Swedish Prime Minister Fredrik Reinfeldt started off by giving himself and Sweden a good report, saying that Sweden has succeeded in everything that they set out to achieve; a strong EU mandate for the climate change, a follow up of the financial crisis, an EU Baltic Sea strategy, the Stockholm programme as well as the EU’s introduction of the Lisbon agreement.
The president of the EU Commission José Manuel Barroso then congratulated Fredrik Reinfeldt and the rest of the Swedish team for a job well done.
But not everyone is as pleased with the achievements of the Swedish government during the presidency.
The Opposition Social Democrat Marita Ulvskog, European MP, said on Swedish Radio on Wednesday morning that she regretted that the Swedish presidency was characterised by politicians choosing not to act for fear of failing.
“Everything has been very defensive and bleak, and once again it is the larger member states like Germany, France and the United Kingdom who have been at the forefront,” she said on Swedish Radio.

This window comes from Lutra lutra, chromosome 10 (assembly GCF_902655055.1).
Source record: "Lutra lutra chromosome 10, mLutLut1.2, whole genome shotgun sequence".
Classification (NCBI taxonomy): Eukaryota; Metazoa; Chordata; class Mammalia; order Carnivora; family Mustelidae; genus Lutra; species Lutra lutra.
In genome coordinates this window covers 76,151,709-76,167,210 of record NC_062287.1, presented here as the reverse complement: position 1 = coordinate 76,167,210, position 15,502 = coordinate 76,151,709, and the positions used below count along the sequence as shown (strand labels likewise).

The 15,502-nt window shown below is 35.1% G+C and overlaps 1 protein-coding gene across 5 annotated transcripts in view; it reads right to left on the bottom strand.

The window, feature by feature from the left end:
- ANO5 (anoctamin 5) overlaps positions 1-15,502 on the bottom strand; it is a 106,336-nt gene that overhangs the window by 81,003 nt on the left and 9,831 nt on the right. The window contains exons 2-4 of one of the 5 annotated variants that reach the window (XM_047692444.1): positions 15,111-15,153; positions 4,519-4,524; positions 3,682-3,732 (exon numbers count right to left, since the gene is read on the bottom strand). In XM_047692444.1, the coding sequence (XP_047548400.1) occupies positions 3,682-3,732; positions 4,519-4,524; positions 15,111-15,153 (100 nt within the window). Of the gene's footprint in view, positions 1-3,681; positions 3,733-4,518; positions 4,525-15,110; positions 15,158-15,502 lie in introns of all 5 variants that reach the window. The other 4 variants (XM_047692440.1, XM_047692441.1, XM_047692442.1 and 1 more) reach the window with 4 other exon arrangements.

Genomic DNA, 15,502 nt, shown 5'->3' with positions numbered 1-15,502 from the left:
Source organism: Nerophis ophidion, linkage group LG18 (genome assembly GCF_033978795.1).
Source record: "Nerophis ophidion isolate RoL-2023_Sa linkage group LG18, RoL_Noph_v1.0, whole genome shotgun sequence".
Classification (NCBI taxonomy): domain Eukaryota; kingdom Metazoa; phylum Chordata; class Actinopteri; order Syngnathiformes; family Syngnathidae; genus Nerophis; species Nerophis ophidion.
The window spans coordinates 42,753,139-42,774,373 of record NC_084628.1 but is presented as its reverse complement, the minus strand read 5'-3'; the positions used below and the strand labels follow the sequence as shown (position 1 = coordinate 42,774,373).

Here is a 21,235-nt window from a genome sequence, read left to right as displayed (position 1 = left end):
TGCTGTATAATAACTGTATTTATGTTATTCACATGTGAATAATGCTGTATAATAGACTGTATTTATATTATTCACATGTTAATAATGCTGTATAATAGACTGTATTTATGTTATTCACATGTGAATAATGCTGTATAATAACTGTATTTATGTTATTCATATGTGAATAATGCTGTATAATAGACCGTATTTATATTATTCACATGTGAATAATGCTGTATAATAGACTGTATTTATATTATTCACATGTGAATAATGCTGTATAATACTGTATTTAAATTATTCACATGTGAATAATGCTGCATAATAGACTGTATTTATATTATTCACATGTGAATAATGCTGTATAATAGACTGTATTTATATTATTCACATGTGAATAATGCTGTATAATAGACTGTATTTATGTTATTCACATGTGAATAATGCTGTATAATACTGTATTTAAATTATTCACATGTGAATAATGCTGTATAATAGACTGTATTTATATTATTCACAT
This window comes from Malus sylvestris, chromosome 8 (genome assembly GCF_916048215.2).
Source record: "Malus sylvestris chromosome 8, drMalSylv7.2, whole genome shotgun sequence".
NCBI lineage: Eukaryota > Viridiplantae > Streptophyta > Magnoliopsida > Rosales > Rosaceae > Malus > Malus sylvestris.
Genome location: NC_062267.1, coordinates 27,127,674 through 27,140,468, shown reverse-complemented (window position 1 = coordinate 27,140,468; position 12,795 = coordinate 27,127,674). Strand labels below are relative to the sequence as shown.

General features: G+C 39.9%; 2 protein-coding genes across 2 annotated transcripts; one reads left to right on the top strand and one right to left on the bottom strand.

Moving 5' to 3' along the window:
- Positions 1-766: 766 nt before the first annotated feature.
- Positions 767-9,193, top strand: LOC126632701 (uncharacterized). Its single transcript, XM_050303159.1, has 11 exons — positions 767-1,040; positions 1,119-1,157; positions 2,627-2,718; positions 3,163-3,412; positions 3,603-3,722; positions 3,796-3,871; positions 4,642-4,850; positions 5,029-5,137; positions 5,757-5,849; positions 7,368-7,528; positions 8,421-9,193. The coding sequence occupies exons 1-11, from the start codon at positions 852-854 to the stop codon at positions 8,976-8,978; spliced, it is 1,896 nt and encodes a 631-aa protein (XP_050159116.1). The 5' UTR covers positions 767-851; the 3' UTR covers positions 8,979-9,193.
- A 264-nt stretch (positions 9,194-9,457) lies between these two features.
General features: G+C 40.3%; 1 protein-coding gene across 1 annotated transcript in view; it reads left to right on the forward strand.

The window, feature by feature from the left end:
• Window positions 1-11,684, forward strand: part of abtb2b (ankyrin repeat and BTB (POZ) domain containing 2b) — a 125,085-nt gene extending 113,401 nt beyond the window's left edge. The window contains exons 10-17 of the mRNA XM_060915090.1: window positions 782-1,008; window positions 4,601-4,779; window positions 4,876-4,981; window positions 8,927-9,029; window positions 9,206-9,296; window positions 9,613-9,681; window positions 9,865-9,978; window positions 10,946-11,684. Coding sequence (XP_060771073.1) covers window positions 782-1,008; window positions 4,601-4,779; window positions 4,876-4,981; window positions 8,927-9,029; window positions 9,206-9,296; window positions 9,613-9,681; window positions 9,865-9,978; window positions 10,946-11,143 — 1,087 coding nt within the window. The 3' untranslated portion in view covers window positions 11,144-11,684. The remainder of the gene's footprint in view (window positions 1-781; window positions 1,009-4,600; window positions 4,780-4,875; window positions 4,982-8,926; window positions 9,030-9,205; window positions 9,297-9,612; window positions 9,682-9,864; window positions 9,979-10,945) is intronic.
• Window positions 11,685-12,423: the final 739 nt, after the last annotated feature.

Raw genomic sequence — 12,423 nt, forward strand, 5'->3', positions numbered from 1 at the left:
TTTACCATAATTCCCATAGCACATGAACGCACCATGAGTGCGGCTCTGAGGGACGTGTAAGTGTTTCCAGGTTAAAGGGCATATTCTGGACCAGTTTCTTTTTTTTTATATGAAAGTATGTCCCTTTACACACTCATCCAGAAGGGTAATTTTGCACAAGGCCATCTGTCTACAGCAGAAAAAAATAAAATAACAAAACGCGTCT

According to Ulvskog, Sweden ought to have been more firm when it comes to employment issues and social welfare as well as a bit more daring in climate negotiations.
Fredrik Reinfeldt said on Wednesday afternoon that he could only think of one area where the Swedish presidency didn't deliver. He would have wanted Sweden to coax the EU to agree on new rules for citizens wanting medical care in another member state.
"But it turned out that this was not possible. Out of all the issues we had prepared for, this was the one which proved undoable," he said to Swedish news agency TT.
He also conceded that it had been slightly painful to have to agree on giving 300 million Euro extra in subsidies to dairy farmers. Sweden is one of only a few EU countries against an increase of European farming subsidies.
"But the role of the presidency is to find consensus, to support the opinion of the majority, even if Sweden as a separate country has a differing opinion," said Reinfeldt to TT.